Netflix CEO Reed Hastings played down the cancellation of the expensive scripted drama series “The Get Down,” going so far as to say he welcomed creative failure.
“You should have more things that don’t work out, you have to get more aggressive,” he said Wednesday at the Code Conference in Rancho Palos Verdes, Calif. “The drive toward conformity as you grow is more substantial. As a leader, you want to drive people to take more risks.”
The streaming service canceled the Baz Luhrmann series last week after just one season, a rarity on a roster of dozens of shows that have earned multiple season renewals. But Hastings noted that even big bets like “Get Down” and “Marco Polo,” another big-budget drama series that was ended after two seasons, only comprise 1% of a content budget that is expected to reach $6 billion in 2017.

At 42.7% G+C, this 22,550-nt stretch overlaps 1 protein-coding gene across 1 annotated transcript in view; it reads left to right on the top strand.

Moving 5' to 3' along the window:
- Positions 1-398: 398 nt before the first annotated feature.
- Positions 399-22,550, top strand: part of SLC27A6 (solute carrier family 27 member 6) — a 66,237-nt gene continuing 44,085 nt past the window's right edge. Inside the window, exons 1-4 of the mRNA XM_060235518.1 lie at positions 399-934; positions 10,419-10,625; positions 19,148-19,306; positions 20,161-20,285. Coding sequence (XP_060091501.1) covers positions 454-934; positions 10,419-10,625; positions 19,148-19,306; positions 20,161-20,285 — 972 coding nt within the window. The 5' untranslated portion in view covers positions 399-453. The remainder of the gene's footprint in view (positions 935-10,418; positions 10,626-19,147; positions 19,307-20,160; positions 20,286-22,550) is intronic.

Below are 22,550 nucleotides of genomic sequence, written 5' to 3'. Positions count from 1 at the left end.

Produced by Sony Pictures Television, “The Get Down” is projected to have cost $120 million, making it among the most expensive series in TV history.
“We probably assessed it wrong,” Hastings said of China’s regulatory stance. “We had our natural optimism that slowly got beat down.”
He was more sanguine about Netflix’s more recent adventures at the Cannes Film Festival, where controversy engulfed the two films the streaming service had in competition because they weren’t being shown first in theaters. Hastings believes all the hubbub only generated more attention to those films, “The Meyerowitz Stories (New and Selected)” and “Okja.”
“It’s been fantastic for us,” he said. “They’ll get a lot more awareness.”